Florida Zoning Appeals Law: Miami Beach ‘Ban’ on Short-Term Rentals Ruled Illegal

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In recent years, online platforms like Airbnb and HomeAway have made it easier for landlords to enter the short-term rental market, allowing landlords to generate additional income and cover maintenance costs for their property. immovable. The emergence of this “industry”, however, has been met with resistance from neighboring landowners and local governments, fears that transient occupation will negatively impact property values, as well as general concerns about the community health, safety and well-being.

In response to these concerns, the city of miami beach (in the exercise of its police power) enacted two ordinances which, for all intents and purposes, prohibited short-term rentals in Miami Beach. Both orders prohibited the rental of properties for terms of six (6) months or less, with limited exceptions not relevant to the issues at hand. As a penalty, if a landlord has rented for a period of less than six (6) months and one (1) day in violation of the orders, then that landlord would be subject to increasing fines of $20,000.00 for the first violation, $40,000.00 for the second, $60,000.00 for the third, $80,000.00 for the fourth and $100,000.00 for all subsequent violations.

In a recent case, NATALIE NICHOLS, c. CITY OF MIAMI BEACH, FLORIDA, et al., the 11th Judicial Circuit Court in and for Miami-Dade County agreed with plaintiff, Natalie Nichols, and found that the two ordinances passed by the City of Miami Beach (the “City”) that imposed escalating fines for violations of the city’s ban on short-term rentals of residential properties was illegal and unenforceable.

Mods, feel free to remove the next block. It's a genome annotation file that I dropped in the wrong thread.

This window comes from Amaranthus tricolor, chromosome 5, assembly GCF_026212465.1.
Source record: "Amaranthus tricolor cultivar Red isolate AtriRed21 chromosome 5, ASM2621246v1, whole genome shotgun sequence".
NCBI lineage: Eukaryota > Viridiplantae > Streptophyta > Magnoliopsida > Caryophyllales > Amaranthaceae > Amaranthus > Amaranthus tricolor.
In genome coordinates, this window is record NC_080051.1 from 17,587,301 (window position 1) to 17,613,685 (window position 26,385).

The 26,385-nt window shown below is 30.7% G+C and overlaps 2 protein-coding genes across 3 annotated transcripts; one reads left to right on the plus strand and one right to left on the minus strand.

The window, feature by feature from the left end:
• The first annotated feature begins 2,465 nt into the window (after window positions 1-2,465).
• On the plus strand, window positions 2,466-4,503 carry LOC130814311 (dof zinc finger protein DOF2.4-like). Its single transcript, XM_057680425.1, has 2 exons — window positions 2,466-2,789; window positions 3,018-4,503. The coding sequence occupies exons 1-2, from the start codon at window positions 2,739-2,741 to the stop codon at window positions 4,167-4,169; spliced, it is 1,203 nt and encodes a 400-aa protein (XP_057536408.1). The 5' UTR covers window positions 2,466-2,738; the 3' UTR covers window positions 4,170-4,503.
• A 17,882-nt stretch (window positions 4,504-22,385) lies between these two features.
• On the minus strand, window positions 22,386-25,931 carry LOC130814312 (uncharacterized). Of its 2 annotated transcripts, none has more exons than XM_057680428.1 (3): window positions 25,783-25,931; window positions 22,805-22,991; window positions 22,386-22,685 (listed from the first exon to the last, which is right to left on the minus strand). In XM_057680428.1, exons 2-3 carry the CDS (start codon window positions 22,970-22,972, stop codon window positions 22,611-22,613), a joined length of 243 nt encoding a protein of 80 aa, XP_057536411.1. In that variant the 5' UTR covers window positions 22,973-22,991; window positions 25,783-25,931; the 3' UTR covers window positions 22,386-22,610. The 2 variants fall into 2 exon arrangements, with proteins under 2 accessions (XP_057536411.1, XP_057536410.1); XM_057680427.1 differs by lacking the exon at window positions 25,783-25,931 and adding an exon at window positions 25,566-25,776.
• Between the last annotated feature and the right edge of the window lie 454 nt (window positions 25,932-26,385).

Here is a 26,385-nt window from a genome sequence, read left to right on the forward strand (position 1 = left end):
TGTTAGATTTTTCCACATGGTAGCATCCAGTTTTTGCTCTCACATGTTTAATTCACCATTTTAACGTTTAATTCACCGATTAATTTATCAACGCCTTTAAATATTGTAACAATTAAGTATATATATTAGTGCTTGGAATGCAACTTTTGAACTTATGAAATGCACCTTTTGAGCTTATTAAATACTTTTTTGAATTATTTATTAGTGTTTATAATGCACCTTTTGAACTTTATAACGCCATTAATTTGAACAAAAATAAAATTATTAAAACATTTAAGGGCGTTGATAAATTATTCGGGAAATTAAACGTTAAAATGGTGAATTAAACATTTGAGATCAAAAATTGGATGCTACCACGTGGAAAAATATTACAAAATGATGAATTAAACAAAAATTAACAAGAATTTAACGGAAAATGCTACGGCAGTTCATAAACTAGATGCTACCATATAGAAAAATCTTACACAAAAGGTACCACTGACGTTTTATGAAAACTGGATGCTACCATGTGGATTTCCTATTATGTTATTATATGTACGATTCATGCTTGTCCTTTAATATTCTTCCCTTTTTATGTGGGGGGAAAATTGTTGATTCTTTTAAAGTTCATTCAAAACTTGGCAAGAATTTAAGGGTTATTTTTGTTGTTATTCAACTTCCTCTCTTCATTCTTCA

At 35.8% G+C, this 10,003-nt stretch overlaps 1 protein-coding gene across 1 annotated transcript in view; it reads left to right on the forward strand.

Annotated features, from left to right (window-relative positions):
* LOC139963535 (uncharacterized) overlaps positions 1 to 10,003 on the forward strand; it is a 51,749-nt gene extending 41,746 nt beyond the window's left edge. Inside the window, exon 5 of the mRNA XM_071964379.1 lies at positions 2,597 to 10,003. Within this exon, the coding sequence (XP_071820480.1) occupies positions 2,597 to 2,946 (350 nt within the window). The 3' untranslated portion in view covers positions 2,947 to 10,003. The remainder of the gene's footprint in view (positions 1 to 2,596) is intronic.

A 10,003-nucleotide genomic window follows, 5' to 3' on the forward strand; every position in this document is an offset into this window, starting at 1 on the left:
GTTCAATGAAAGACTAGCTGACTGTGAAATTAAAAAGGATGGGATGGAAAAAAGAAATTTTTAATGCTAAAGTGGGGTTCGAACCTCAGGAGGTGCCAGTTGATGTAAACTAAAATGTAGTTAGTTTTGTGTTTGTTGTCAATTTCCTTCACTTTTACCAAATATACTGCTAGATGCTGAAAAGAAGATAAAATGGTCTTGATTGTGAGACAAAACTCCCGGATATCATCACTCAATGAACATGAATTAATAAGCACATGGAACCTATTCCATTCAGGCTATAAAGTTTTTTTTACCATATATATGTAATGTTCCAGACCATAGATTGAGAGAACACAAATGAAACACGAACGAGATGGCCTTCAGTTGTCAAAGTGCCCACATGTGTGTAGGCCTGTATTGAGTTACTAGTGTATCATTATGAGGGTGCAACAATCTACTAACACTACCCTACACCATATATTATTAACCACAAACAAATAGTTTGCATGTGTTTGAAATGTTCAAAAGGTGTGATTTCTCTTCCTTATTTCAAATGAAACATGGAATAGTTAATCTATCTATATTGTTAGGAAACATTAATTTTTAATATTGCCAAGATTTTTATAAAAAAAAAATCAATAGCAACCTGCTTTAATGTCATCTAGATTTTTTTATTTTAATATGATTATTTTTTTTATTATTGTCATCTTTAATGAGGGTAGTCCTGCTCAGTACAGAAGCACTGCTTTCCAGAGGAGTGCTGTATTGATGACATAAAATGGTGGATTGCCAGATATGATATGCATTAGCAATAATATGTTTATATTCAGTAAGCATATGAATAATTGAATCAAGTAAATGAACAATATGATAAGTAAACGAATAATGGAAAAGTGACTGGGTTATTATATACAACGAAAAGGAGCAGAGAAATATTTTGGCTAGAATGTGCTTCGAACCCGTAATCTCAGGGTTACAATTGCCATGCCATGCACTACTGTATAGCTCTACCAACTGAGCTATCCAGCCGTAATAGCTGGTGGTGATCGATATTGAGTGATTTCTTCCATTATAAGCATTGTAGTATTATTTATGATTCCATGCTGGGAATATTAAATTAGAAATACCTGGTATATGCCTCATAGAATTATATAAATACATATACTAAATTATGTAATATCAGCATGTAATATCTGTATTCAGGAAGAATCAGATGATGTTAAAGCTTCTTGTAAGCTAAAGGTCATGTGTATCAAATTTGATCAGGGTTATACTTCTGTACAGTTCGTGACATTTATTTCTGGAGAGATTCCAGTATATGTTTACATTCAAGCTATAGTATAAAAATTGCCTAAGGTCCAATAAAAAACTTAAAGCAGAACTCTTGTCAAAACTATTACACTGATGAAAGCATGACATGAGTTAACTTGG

Plaintiff attacked the city ordinances on the following three fronts: (1) the ordinances are unconstitutional under the equal protection provisions of Article I, Section 2 of the Florida Constitution because they prohibit rental short-term rental of the applicant’s properties, while allowing short-term rental – term rental of “properties in a similar situation”; (2) the orders violate Article I, Section 17 of the Florida Constitution, both ostensibly and as applied, because they impose “a grossly excessive punishment intended to deter people from ‘peacefully using their property for home sharing’; and (3) the orders conflict with Section 163.09(2)(d) of the Florida statute, which limits the fines municipalities can impose for code violations to “$1,000.00 per day for first violation and $5,000.00 per day for repeat violations”.

Since the third claim raised a claim for preemption on a purely legal and potentially determinative issue, the Court ordered the parties to file summary judgment counterclaims relating solely to this claim.

The court found that the orders were in fact contrary to Section 162.09(2)(d), FS, because the law limits fines to only $1,000.00 per day and, pursuant to the orders, a homeowner can be fined up to $20,000.00 per day. The Court said it was “clearly evident that the fines to which an offender is liable are markedly different under statute and ordinances, and the fact that in some hypothetical scenario, the legal fine could amount to more than the fine specified in the order is inconsequential.”

The court also rejected the city’s argument that the plaintiff did not have standing to seek declaratory relief because she had not breached the orders or been penalized and instead found that it did not there was no requirement that she first have to breach the orders before she could challenge their legality.

Finally, the court considered whether the city was authorized to impose fines greater than those authorized by Chapter 162 of the Florida statutes. The court held that the legislator, in the exercise of his power of the police, has clearly and unambiguously placed caps on the amount of fines that local governments can impose on citizens for violations of the code in chapter 162. Accordingly, the city must adhere to the limit established in chapter 162 because its ordinances were found to be illegal, resulting in a victory for the owner and the short-term rental companies.

Originally published December 6, 2019.

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